Archive for the ‘periodontitis’ Category

Secrets from Dentists

Thursday, February 18th, 2010

kids bad breath

There are many things that people may not realize regarding oral care and its relationship to overall health.  Dental health is a very important thing and should not be neglected.  Here are certain things that you may not have known about dental care and dentists:

Pay More Attention

  • Just because your mouth may not hurt, does not mean it is healthy. 
  • Your oral health can affect the rest of your body
  • People with HEALTHY gums should go to the dentist twice a year.  Most people do not.  If your gums are NOT healthy, you should go even more. 
  • People tend to brush their front teeth more, and many people have periodontal disease in their back teeth because of this
  • People tend to spend around 2-3 minutes total brushing per day, even though proper oral care requires at least ten minutes of brushing and flossing each day.  Kids tend to spend even less time than adults. 

Bad Breath

  • Chewing gum or mints is not going to cover up the smell from smoking cigarettes.  This is because the smell is deeply ingrained in the mouth and gum tissues.
  • Most dentists won’t tell you if you have halitosis unless you ask.
  • People need to floss since brushing does not go deep into the gums.  If a person brushes and flosses properly, gets regular cleanings, and STILL has bad breath, then he or she should check into diet and health complications.

Children’s Teeth

  • Dentists may secretly blame parents when their kids’ teeth go bad.
  • Cavity-causing bacteria CAN be spread from person-to-person via saliva.  This includes parents to children– if a parent tastes a baby’s food, and puts the same spoon back into the baby’s mouth, the baby is at risk.
  • Children with dental problems, like toothaches, tend to have more problems in school.
  • There’s a significant risk of infection with any kind of mouth piercing if it is not performed in a sterile environment.  Also, tongue piercings tend to chip the front teeth.

Patient Concerns

  • Having metal fillings removed can release more mercury than leaving them in.  Metal fillings are much more durable than tooth-colored fillings.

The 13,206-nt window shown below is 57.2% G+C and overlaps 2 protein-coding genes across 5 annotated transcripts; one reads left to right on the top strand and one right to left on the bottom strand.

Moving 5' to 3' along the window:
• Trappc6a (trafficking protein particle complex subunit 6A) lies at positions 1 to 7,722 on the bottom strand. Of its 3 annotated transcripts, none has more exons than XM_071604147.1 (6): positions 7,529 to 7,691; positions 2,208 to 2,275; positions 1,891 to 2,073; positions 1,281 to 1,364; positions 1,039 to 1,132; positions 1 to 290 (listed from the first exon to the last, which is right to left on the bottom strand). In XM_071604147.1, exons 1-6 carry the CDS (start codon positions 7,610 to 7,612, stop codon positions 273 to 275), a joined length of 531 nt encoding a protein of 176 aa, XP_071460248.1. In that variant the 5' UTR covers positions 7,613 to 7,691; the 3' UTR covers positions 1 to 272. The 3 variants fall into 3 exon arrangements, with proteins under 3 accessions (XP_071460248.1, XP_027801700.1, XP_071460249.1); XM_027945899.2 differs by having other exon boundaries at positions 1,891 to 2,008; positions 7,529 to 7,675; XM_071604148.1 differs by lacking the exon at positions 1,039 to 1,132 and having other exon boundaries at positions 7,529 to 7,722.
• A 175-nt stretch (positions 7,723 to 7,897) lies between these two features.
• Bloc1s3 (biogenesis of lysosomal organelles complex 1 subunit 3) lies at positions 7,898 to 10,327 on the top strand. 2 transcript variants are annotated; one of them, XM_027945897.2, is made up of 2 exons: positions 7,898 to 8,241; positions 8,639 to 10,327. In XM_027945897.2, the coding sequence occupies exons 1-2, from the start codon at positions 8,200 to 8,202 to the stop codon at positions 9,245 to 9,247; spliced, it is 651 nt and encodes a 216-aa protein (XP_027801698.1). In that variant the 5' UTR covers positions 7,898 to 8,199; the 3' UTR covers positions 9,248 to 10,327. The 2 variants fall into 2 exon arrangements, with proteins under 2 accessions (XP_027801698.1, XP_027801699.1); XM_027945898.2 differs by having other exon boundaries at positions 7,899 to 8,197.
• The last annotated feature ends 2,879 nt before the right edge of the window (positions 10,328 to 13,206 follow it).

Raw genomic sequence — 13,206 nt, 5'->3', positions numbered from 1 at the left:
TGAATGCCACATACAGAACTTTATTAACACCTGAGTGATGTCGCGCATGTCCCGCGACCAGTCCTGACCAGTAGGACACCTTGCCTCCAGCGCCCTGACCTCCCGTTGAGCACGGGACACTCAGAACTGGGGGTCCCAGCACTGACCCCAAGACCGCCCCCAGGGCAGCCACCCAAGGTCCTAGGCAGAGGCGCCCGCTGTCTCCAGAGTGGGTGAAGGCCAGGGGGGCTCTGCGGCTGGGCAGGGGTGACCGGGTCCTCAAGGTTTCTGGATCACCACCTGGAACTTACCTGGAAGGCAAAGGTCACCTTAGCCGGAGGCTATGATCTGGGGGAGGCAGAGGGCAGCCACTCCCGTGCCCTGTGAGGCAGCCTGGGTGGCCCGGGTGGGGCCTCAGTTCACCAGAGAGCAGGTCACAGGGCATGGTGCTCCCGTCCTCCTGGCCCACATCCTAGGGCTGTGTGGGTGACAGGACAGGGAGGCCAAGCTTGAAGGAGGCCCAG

• People are exposed to more radiation standing outside for an hour than they are when they have dental X-rays taken.
  • People are getting teeth pulled that don’t need to be just because they can’t afford to fix them.
  • Very few insurance companies cover dental implants, even though they’re better than dentures
  • Teeth that are not aligned correctly can cause migraines
  • Bleeding gums is one of the first signs of diabetes
  • Did you know that teeth get whiter when they dry out?  If you go to the dentist to get your teeth whitened, and your mouth is left open for an hour, the teeth could be two shades whiter from dehydration alone. 
  • Cosmetic dentistry only works in a healthy mouth.  Always treat your gum disease first.
  • When you go to the dentist, check to see if the magazines in the waiting area are up-to-date…this shows if they pay attention to detail.

Here is an interesting quote by dentist Damian Dachowski: “When someone meets you for the first time, the first thing they notice is eyes. Second is teeth, and third is hair. But people spend way more money on their hair than their teeth.”

Source: Reader’s Digest

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February is National Pet Dental Month!

Friday, February 5th, 2010

pet health

February is National Pet Dental Month!  According to the American Veterinary Dental Society, 80% of dogs and 70% of cats allegedly have symptoms of dental disease by age three!  Beyond that, oral disease is also the most commonly diagnosed health issue for our canine and feline friends.  We may hear about bad breath in pets all the time, but that doesn’t mean that it could be caused by something serious. 

Periodontal disease has the same roots in dogs and cats as it does in people.  Bacteria from food can build up in the oral cavity, and if it’s left untreated, the bacteria cause plaque and tartar buildup on the teeth and gumline.  Over time, if the buildup is neglected, periodontitis can form, which is an irreversible condition involving gum inflammation and infection.  If the gums are inflamed, they become separated from the teeth, thus allowing bacteria to enter and attack the tooth’s root.  Furthermore, bacteria can also enter the bloodstream and venture on over to the heart, liver, kidneys, and other organs, and cause serious problems.

These are all reasons as to why it is very important to be proactive about protecting your pet’s health.  Some warning signs that you can look for in your pet are: bad breath, yellow-brown crust on the teeth, bleeding gums, changes in eating/chewing habits, pawing at the mouth, and/or depression.  These are all potential signs that the pet has an infection, and you should schedule a dental checkup as soon as you can.  If the pet is in good health, one should schedule regular veterinarian visits anyway.   A pet owner should schedule a professional cleaning to have the following done: tartar removal, cavity/growth check, diseased teeth extracted, and tooth polishing.  Tooth polishing helps prevent the formation of new plaque/tartar buildup

You should also practice regular brushing with your pet, and follow a home care regimen.  You can introduce toothpaste to your pets by using a small amount on your finger and rubbing it on their teeth.   Make sure to use a toothpaste that is specially made for cats and dogs.  The next step is to have the pet lick the bristles of a toothbrush with the toothpaste on it.  Then, you can begin brushing its teeth.  This should be done twice every week.  Don’t give up if your pet doesn’t seem willing to have its teeth brushed.